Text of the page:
It sounds like you really enjoyed yourself.

Well, there were some very strange things happening in this tournament. There was a bit of a Linares syndrome. For instance in round three I was black against Dreev, and he just offered me a very quick draw. This I really did not understand. I mean he was half a point behind me, and the highest-rated player in the tournament. So what is he trying to achieve? And then two rounds later Ni Hua did more or less the same thing, offering me a very early draw when he was white. If you look back at the tournament now you will see that had he won this game we would have tied for first place. You know, these guys are simply throwing away their whites, without making any efforts, which is a little bit incomprehensible to me. I'm not saying they would have won the games, they might even have lost. But what are you playing chess for? That is really my question. Actually it suited me fine as far as the tournament was concerned. I mean I played a tournament of six games...

You mean six genuinely fought-out games?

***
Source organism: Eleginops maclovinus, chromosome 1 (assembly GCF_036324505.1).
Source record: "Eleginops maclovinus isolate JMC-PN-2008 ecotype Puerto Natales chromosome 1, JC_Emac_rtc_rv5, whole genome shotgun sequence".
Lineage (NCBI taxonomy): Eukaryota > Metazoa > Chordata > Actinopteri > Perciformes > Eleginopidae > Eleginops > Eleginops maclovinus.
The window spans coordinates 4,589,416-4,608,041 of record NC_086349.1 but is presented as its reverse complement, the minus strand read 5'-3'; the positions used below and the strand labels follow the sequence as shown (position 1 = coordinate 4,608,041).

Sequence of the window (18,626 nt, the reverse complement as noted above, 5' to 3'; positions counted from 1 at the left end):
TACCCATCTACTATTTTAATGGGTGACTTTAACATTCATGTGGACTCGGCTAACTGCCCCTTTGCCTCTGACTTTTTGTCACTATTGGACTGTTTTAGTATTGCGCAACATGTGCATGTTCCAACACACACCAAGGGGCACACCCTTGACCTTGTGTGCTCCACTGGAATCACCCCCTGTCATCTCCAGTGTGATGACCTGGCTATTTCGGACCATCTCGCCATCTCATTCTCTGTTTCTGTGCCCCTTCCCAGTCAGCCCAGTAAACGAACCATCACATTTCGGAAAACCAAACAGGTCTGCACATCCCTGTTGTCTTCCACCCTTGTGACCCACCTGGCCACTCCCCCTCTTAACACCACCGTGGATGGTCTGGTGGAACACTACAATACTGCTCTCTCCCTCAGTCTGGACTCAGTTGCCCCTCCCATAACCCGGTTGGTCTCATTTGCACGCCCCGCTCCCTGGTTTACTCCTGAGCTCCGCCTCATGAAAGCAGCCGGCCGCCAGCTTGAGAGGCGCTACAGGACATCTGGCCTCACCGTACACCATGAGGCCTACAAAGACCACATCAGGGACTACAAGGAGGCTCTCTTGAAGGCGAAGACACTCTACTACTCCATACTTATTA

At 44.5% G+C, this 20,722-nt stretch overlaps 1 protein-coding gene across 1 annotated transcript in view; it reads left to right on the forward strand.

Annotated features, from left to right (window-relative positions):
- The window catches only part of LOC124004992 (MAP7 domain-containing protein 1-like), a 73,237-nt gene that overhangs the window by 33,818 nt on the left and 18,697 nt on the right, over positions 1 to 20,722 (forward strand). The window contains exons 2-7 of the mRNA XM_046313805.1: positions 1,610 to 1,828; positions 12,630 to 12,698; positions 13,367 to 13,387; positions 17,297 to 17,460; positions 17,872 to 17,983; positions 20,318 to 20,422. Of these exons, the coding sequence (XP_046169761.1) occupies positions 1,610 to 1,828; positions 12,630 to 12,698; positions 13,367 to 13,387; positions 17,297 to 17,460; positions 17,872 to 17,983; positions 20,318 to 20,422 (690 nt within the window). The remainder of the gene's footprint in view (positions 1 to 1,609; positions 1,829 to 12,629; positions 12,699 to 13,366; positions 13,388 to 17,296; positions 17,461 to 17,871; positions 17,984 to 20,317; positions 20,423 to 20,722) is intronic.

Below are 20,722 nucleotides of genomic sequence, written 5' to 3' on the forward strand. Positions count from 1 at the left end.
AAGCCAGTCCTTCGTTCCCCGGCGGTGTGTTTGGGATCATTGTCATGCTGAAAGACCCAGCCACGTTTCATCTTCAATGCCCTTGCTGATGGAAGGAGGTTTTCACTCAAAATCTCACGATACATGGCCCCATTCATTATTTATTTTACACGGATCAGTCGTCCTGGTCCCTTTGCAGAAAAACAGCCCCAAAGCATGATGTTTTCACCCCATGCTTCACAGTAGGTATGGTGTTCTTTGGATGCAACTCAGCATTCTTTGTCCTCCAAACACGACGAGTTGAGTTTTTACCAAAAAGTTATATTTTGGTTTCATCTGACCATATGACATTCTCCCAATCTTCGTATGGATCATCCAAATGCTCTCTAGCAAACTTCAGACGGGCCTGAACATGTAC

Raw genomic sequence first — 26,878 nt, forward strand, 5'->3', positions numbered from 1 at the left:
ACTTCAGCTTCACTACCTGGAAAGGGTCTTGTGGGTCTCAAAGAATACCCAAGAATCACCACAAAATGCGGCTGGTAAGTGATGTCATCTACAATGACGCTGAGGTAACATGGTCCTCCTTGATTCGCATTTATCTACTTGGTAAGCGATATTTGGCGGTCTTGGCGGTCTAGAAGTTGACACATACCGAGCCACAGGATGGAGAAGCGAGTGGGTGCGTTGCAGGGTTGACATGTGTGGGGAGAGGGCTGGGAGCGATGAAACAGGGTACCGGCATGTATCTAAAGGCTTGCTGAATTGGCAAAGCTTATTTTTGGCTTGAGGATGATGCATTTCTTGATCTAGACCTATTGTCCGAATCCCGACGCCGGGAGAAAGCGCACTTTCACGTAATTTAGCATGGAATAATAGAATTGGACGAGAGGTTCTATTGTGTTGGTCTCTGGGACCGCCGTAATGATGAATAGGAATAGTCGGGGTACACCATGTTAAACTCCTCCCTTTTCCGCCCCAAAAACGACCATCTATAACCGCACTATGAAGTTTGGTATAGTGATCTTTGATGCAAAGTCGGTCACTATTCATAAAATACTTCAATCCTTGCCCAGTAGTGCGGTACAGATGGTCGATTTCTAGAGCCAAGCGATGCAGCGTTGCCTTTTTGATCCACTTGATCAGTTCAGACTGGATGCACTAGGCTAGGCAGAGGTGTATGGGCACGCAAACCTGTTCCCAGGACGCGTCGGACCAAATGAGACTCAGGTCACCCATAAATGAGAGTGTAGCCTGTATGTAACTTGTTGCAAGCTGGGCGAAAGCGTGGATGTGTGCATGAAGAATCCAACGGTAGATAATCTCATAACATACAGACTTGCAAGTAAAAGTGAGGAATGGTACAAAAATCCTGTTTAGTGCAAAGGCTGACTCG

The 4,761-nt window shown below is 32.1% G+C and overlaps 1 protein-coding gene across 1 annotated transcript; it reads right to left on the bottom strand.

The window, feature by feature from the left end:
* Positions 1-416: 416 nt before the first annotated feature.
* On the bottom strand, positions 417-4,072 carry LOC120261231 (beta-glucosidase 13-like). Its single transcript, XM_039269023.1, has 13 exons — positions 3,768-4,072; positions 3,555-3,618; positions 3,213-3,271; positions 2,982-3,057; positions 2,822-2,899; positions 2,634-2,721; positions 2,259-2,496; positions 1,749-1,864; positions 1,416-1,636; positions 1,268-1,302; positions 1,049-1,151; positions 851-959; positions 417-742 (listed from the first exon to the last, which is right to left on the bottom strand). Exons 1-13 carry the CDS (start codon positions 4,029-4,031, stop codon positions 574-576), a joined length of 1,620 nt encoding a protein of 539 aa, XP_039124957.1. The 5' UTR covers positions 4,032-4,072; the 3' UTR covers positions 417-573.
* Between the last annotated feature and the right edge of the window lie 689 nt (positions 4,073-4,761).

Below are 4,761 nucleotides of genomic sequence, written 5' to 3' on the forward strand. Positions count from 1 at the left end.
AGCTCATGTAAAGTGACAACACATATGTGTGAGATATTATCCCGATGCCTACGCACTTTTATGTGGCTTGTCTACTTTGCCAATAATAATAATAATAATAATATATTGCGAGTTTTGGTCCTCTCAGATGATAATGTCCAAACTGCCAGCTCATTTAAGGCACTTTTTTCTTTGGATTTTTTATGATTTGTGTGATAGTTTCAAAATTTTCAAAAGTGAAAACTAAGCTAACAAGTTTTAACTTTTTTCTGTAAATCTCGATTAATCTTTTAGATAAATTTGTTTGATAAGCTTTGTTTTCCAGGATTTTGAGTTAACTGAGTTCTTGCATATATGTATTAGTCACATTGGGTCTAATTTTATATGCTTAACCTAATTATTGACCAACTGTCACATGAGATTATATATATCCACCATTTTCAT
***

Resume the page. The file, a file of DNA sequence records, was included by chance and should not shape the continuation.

Yes, six games and six perfunctory draws. I scored five out of six in proper chess, and I had at least three ceremonious signings of the scoresheet. So it was not my favourite tournament from a creative point of view, but after all my disasters recently I was quite happy to have a good sporting result – put in a good performance rating, win a comfortable clear first place.

Which was you best game in Taiyuan?

The most beautiful one was against Ye Jiangchuan in the penultimate round. It was some sort of Sicilian Scheveningen by transposition (it actually started off as a Taimanov). It was a slightly unusual line, because I took very early on c6. And then there was some critical moment where I sacrificed my e-pawn. Let's take a look...

Short,N (2684) - Ye Jiangchuan (2681) [B85]
SanJin Hotel Cup Taiyuan CHN (8), 25.07.2004

1.e4 c5 2.Nf3 e6 3.d4 cxd4 4.Nxd4 Nc6 5.Nc3 Qc7 6.Be2 a6 7.0-0 Nf6 8.Kh1 Be7 9.f4 d6 10.Nxc6 bxc6 11.Qd3 0-0 12.b3 Bb7 13.Bb2 c5 14.Rae1 Rae8.